Homosexuality and Gay Parenting

I wrote this about four years ago and stand by it now…

 

HOMOSEXUALITY AND GAY PARENTING

 

A short time ago I requested topics from my “audience” such as it were and I have received 5 topics thus far with the first on the list being “Homosexuality and gay parenting”. Being neither homosexual nor a gay parent, it wasn’t the easiest topic on the list or the hardest. I do have opinions on the subject and therefore, shall express them. I think of these subjects, the discussion of homosexuality itself is the far bigger issue and then several subtopics including gay parenting will come into play. My opinions are my own; they may differ from what some religions teach us or what society generally dictates. I encourage open discussion but please keep it tasteful and respectful.

Like most of us I think, my positions have evolved. I went to public high school in the seventies and was an athlete, meaning I spent a lot of time in locker rooms and showers in the company of naked boys. There were differing comfort levels with nudity and sexuality, those who tried to secret themselves while changing clothes while others needed no towel to hide. One could notice but not stare but honestly it was not a sexual environment and after a time, comparisons ended and with that a realization that parts are parts. Boy’s told crass jokes about homosexuals using the lingo of the day, in most cases not understanding anything about the acts and lifestyle of which they spoke. This was a learned behavior picked up in the home and from family, friends and peers. Homosexuality was mocked without understanding and the identifiable males were outcasts and their numbers were few. There existed no forum in which to discuss views on homosexuality, simply the community consensus that gay equaled bad. I was 17 when I left my tidy universe where life was simple and left to go to college to further my “education”, which covered far more than the curriculum. As my personal evolution is not really today’s topic. I’ll speed it up by saying that when having the opportunity to actually get to know homosexuals and consider them not as a group but as individuals. Much of what I learned was challenged and my views changed along the way. The main consideration that shaped my views was my answer to the question whether being gay is a choice and I come down firmly on the side that generally it is not a choice and people are born that way. I can think of exceptions but I believe the vast majority of gay people have no choice and therefore deal with what life has given them.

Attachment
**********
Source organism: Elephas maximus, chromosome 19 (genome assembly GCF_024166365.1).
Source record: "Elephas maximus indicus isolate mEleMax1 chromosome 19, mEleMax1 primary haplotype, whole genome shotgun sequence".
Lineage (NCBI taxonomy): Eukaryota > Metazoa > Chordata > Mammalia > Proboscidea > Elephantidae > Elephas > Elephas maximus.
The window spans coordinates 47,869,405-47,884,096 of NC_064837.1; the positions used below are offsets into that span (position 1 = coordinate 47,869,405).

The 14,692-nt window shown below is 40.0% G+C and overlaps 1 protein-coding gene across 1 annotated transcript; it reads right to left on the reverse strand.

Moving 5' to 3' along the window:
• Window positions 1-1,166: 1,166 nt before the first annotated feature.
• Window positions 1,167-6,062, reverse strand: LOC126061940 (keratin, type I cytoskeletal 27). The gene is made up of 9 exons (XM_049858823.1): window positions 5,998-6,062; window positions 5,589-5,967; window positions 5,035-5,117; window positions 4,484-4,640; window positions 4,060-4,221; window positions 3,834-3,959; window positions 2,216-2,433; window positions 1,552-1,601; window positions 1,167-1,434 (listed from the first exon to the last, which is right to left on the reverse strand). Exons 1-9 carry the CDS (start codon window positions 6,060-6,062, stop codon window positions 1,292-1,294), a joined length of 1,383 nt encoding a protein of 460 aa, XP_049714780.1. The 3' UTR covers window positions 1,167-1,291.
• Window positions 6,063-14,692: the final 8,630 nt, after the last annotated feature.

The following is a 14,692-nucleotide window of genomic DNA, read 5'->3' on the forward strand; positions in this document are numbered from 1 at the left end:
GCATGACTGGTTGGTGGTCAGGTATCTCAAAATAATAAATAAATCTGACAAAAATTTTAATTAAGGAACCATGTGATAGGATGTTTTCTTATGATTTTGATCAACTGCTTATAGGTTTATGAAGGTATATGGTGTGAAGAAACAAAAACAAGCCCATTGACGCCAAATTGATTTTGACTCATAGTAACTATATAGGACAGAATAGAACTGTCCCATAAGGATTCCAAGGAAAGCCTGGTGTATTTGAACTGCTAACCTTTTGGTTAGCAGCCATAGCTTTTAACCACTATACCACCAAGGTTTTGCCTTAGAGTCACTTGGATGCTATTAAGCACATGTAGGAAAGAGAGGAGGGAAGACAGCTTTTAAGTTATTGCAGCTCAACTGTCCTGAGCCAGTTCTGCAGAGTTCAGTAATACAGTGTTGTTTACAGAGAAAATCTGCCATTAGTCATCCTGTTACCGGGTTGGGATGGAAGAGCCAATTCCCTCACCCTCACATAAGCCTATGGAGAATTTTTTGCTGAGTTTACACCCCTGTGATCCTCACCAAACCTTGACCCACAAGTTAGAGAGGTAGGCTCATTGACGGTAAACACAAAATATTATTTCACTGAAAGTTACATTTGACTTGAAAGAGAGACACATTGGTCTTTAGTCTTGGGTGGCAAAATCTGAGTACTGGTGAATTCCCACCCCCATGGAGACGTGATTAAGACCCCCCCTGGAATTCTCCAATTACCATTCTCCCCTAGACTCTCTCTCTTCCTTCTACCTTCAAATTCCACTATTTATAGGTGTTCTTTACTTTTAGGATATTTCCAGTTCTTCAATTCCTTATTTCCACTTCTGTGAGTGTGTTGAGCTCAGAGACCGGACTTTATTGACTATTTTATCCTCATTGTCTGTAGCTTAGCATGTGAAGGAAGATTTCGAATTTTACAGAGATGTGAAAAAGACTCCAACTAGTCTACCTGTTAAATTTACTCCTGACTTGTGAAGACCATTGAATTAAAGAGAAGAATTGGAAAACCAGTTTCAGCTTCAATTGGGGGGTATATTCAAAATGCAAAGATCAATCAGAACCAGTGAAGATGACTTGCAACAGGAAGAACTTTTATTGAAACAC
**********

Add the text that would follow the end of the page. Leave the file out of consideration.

It is this view which helps me align my religious views. I was a member of a church fairly recently which taught that homosexuality was a sin. We were encouraged to “hate the sin but love the sinner” and the pastor himself might make an occasional gay joke in private. This was not a subject he dwelled on but it would come up from time to time. Believing as I do that nothing occurs outside of God’s will and that homosexuals exist. I must therefore conclude that homosexual behavior is not a sin but is also part of God’s plan. Being God’s children we are commanded to love them as we are required to love all our “neighbor’s”, in the same way as we love ourselves.

This means that all of the “rights” we bestow on the rest of us should be available to gays as well. This includes the right to work without discrimination in employment, to marry and to raise families. Many gay people came to that realization later in life after they had already parented children. They did not stop being the parents of those children upon discovering or declaring they were gay. In other cases gay couples or singles may wish to adopt children, statistically presumed to be straight. Studies have shown that children raised by gay parents are no more likely to be homosexual than those raised by straight ones. Again because I believe that sexuality is not a choice, I don’t live in fear of gay people raising children. When we look at the number of children waiting for adoption. We should be happy for any qualified parents, going through screening like everyone else, willing to accept the responsibility.

So the question didn’t turn out to be that hard for me after all. I’m sure there are differing opinions. Love to hear what you think!

Boost